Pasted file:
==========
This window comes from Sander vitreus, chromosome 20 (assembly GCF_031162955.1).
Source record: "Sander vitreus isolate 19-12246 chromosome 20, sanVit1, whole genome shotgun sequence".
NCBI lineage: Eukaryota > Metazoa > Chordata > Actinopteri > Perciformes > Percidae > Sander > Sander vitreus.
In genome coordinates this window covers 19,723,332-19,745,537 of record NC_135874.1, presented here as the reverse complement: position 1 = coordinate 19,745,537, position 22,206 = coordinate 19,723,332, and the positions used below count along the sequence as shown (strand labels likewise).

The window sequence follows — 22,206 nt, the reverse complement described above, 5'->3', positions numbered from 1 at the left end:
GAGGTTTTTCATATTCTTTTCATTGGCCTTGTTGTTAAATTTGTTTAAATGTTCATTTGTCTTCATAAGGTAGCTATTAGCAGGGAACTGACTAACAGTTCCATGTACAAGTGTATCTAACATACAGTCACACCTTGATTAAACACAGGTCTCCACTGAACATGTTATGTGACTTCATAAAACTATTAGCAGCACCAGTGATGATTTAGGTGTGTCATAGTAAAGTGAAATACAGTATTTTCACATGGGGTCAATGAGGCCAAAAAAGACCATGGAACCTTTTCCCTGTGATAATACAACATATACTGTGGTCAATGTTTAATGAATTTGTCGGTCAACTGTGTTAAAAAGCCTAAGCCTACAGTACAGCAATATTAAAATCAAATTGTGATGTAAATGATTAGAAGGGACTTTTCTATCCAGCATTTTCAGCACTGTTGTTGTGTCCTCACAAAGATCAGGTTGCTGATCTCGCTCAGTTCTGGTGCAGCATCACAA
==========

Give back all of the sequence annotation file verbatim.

This window comes from Sander vitreus, chromosome 20 (assembly GCF_031162955.1).
Source record: "Sander vitreus isolate 19-12246 chromosome 20, sanVit1, whole genome shotgun sequence".
NCBI lineage: Eukaryota > Metazoa > Chordata > Actinopteri > Perciformes > Percidae > Sander > Sander vitreus.
In genome coordinates this window covers 19,723,332-19,745,537 of record NC_135874.1, presented here as the reverse complement: position 1 = coordinate 19,745,537, position 22,206 = coordinate 19,723,332, and the positions used below count along the sequence as shown (strand labels likewise).

The window sequence follows — 22,206 nt, the reverse complement described above, 5'->3', positions numbered from 1 at the left end:
GAGGTTTTTCATATTCTTTTCATTGGCCTTGTTGTTAAATTTGTTTAAATGTTCATTTGTCTTCATAAGGTAGCTATTAGCAGGGAACTGACTAACAGTTCCATGTACAAGTGTATCTAACATACAGTCACACCTTGATTAAACACAGGTCTCCACTGAACATGTTATGTGACTTCATAAAACTATTAGCAGCACCAGTGATGATTTAGGTGTGTCATAGTAAAGTGAAATACAGTATTTTCACATGGGGTCAATGAGGCCAAAAAAGACCATGGAACCTTTTCCCTGTGATAATACAACATATACTGTGGTCAATGTTTAATGAATTTGTCGGTCAACTGTGTTAAAAAGCCTAAGCCTACAGTACAGCAATATTAAAATCAAATTGTGATGTAAATGATTAGAAGGGACTTTTCTATCCAGCATTTTCAGCACTGTTGTTGTGTCCTCACAAAGATCAGGTTGCTGATCTCGCTCAGTTCTGGTGCAGCATCACAA